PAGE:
Now that the differences between SLC and MLC have been explained, let’s compare their specifications to help further make a distinction between the two grades. Using the same wafer size, you can double the density of the MLC flash by using the charge placement technology. Thus, MLC has greater densities. The read speeds between SLC and MLC are comparable. Reading the level of the flash cell compares the threshold voltage using a voltage comparator. Thus, the architecture change does not affect sensing. In general, the read speeds of flash are determined by which controller is used. The endurance of SLC flash is 10X more than MLC flash. The endurance of MLC flash decreases due to enhanced degradation of Si that has detrimental effects on noise margins not seen in SLC. This is a main reason why SLC flash is considered industrial grade flash and MLC flash is considered consumer grade flash. Higher temperatures cause more leakage in the cells also effecting the Vt level sensing. Combined with the increased sensitivity required to differentiate between the levels, this leakage will cause the sensors to read the wrong level. As a result, the operating temperature of MLC spans only the commercial range. Leakage is not significant in SLC flash and thus, it can operate in an industrial temperature range unless special industrial temperature (-40ºC ~ 85ºC) MLC is used.

EconoSLC™ or “SLC Mode MLC” NAND

The use of MLC in SLC Mode to provide SLC benefits is widely accepted, documented and productized to the mass market by some of the largest semiconductor suppliers globally. These products are based on a single die that can be reconfigured to have varying amounts of MLC and SLC NAND. The target applications for these products require dynamic resizing of the SLC partition and MLC partition, and the associated logic to properly predict the ratios of SLC to MLC on the same die. One example of this technology is Samsung Electronics Co fusion flash: “Samsung’s Flex-OneNANDTM is a proprietary memory device that provides both SLC and MLC NAND in a single cost-efficient chip. It has been designed for applications that require high speed and high reliability in processing both code and data content.”¹.

For the purpose of this paper, the use of an MLC NAND flash device will be exclusively used in SLC Mode. Our prescribed method is to use an MLC flash device that is 2X the density of the desired SLC produce and commit the entire address space to SLC mode programming, thus cutting the density by half. This solution is advantageous for both economic reasons and availability reasons.

LSB page and MSB page programming in MLC

To further explore the structure and programming of an MLC NAND flash, please see Figure 3 below. For two-bit MLC, one cell retains two bits for two paired pages, the least-significant-bit (LSB) page and the most-significant-bit.

(MSB) page. Fig. 3 shows the conceptual structure of a MLC flash block and how the value of a bit is determined by the threshold voltage. Two paired pages, LSB page and MSB page, share the memory cells that belong to the same word line. Each page only uses its own bit position of a bit pattern stored in a cell and each cell can be programmed twice.² LSB is inherently faster and often referred to as fast page programming, or SLC programming Mode. MSB is slower due to the more precise charge level placement required and results in MLC write performance of about half that of SLC and the available program/erase (P/E) cycles of MLC is about one fifth that of SLC³.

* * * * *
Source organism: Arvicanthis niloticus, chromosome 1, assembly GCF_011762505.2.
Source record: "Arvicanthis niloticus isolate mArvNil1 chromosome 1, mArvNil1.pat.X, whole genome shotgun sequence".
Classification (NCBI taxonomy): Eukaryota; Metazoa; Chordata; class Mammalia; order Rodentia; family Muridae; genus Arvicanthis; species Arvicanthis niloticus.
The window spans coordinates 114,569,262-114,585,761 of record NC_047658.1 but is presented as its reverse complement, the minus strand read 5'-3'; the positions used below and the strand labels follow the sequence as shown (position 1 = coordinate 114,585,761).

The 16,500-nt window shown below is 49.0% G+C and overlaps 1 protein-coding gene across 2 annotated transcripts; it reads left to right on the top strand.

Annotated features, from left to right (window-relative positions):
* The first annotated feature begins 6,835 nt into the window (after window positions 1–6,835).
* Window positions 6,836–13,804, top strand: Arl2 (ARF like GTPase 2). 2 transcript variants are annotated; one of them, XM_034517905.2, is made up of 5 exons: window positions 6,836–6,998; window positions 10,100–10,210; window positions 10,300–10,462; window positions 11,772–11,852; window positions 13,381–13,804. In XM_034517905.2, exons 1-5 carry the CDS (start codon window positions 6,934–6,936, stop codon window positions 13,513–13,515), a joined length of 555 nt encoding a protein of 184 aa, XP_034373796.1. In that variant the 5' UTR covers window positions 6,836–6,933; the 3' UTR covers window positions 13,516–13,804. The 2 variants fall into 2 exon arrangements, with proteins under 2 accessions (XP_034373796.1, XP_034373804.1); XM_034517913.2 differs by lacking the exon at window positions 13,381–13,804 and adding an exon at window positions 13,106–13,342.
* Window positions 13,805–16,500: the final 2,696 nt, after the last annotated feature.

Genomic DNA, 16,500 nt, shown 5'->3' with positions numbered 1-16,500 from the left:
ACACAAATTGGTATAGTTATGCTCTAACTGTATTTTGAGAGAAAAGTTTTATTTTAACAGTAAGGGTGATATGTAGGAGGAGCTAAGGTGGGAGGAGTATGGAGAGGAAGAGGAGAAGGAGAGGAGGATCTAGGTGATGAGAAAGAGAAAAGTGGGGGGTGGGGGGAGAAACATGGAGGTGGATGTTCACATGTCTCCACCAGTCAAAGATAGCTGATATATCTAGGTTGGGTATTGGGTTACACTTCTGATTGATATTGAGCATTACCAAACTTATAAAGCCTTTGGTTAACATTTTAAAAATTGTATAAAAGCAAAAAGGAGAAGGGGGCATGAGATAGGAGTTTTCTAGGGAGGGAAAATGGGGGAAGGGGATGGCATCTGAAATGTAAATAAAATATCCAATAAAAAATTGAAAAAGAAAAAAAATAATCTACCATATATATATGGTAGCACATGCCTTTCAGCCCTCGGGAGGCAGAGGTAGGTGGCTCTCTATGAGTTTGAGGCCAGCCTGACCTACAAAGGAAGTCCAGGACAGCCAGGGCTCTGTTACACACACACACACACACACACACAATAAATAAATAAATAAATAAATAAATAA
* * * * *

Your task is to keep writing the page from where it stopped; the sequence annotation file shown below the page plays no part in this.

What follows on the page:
In the case of PATA controller (CF) and SATA controller (CFast), the write performance has been tremendously improved, and the read performance with ultra MLC is also comparable to that with MLC when using PATA controller. In the case of the MicroSD, the write performance was almost doubled, with identical read performance.

For CFast, the read performance decreases with SLC mode MLC because each flash has two buffers inside and while the controller reads out the data from Buffer 1, the next piece of data could be “preloaded” to Buffer 2. Similarly, while the controller reads out the data from Buffer 2, the next piece of data will be “preloaded” to Buffer 1. Such an operation is also known as “cache-read”. However, fast and slow pages within MLC are not arranged in an orderly fashion, so with SLC mode MLC, cache-read will be disabled, resulting a decrease in the read performance.


Please find endurance measurements comparing MLC NAND with EconoSLC and with SLC NAND.


EconoSLC™ or SLC Mode MLC architecture can increase both performance and lifespan of MLC flash memory compared to the use of NAND in MLC-only Mode. Since the MLC NAND used in SLC Mode approximates the specifications of  SLC NAND, it is considered a viable option for engineers seeking the benefits of SLC, without the economic penalty, density limitations or the supply shortage issues.


[1] Samsung Electronics. Samsung Brings 40-nm Technology to Production of Advanced Fusion Memory – Flex-OneNAND™.

[2] Soojun Im, Dongkun Shin, ComboFTL: Improving performance and lifespan of MLC flash memory using SLC flash buffer, Journal of Systems Architecture, Volume 56, Issue 12, December 2010, Pages 641-653, ISSN 1383-7621, 10.1016/j.sysarc.2010.09.005. Keywords: flash memory; Multi-level cell; flash translation layer; Embedded storage.

[3] S. Lee, K. Ha, K. Zhang, J. Kim, J. Kim, FlexFS: a flexible industrial flash USB file system for MLC. NAND flash memory, in: Proc. of USENIX Technical Conf., 2009.